For more than a decade, the Association of Flight Attendants (AFA) has struggled to organize flight attendants at Delta, the largest non-union airline in the country. Now, the spread of the coronavirus is giving new energy to what has long seemed an impossible task.
“There has been an uptick in interest in the campaign due to coronavirus. Flight attendants have started comparing other airlines’ responses to safety and employment concerns with our company’s own responses, or lack thereof,” said one flight attendant, “Cheryl,” who recently returned from a country with a major coronavirus outbreak and declined to give her real name out of fear of retaliation.
With over 25,000 flight attendants employed at Delta, a win there would be one of the largest union victories in decades. It would open the door to massive unionizing in the South, where Delta is based, as well as throughout the transportation industry.
The increase in union organizing interest at Delta could also be a sign that, in the age of global pandemics like the coronavirus, more workers will be looking to unions to protect them in scary, turbulent times.
“Calls to sign an authorization card have increased in just a few days. I’ve given out several union pins today alone,” says Cheryl, who added that she has never seen union interest from flight attendants grow so quickly.
Since 2002, AFA has failed in three separate attempts to unionize at Delta. In its most recent effort in 2010, after Delta merged with unionized Northwest Airlines, many pro-union flight attendants were optimistic about victory. However, AFA lost the union election 9,544 to 9,216, a margin of only 328 votes in an election marked by allegations of illegal intimidation. Delta has denied those allegations.
In November of last year, AFA launched a new campaign to unionize Delta flight attendants, hoping that a drive would be successful this time, with union approval at all-time highs.
The union was making steady progress through the winter. However, Delta was able to dissuade some workers by making changes to its policies.
Delta expanded break time between flights and gave workers more flexibility in their assignments. The airline even got rid of the polyester-blend uniforms, which flight attendants had been complaining had been making them sick for more than a year.
However, many flight attendants say that Delta similarly made improvements before the last union election in 2010, only to revert back to old practices once the union threat faded.
Now, with airlines canceling thousands of flights, threats of layoffs looming, and flight attendants forced to work in potentially hazardous situations, union activists at Delta report that they see a massive spike in interest in the union. The coronavirus is serving as a wake-up call to many flight attendants scared about their futures.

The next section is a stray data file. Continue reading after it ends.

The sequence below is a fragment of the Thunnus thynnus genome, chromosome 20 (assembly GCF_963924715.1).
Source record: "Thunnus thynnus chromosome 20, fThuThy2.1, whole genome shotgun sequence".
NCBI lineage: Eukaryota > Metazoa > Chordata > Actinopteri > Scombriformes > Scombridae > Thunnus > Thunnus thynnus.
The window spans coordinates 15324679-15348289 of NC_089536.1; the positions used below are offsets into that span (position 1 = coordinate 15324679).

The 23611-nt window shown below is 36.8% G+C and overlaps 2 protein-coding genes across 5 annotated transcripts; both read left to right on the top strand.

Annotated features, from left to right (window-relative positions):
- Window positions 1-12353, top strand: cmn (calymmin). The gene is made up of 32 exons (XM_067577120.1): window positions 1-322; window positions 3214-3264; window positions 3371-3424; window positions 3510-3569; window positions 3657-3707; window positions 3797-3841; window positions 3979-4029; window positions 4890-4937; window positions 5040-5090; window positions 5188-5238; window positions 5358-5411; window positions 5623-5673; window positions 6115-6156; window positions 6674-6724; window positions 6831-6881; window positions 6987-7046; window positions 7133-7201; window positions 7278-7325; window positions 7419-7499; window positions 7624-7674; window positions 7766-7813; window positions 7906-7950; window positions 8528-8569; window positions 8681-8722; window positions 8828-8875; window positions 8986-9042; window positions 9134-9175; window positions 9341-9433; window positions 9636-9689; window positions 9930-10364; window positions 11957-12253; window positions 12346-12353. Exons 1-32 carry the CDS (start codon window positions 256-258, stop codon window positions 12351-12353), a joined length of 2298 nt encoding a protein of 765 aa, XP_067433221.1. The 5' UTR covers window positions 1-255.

“I have not seen interest this high. Not even after the merger with [Northwest] who was already represented by AFA at the time, or during the recession or the Ebola scare of 2014,” says Cheryl, who has worked at the airline for more than a decade. “The threat of involuntary furloughs and layoffs has been a big motivator. We are scared and freaking out because we don’t have any language in our policies for this.”
Unlike other airlines, where flight attendants have union contracts, many flight attendants at Delta feel at the mercy of the company.
“Protection is the word on the street I keep hearing. We need protection. We need to protect ourselves. We need a contract for protection,” says Cheryl.
“Someone posted United’s contract language regarding leaves and furloughs in a Facebook group, and many of the responses were flight attendants wishing we had a contract so we could at least stop the speculation and rumors,” she adds. “It would help so much to have even the most basic language covering steps in a crisis like this.”
Despite Delta not having a union yet, the Association of Flight Attendants is already fighting for non-union flight attendants. AFA President Sara Nelson has been all over television, calling on airline companies and federal authorities to protect airline workers.
“Flight attendants are on the front line of this disease, and we don’t have the option of staying home,” Nelson said on MSNBC on Tuesday.
Flight attendants say that high-profile advocacy is making a difference.
“It’s helping a lot to show that, even though we don’t have a union, we can still advocate for changes in the press that affect our lives,” says a flight attendant named “Tom,” who also declined to give his real name out of fear of retaliation.
“We aren’t happy about any of the crises that have happened lately—uniform debacle, coronavirus—but we are going to use every opportunity to organize,” says Cheryl.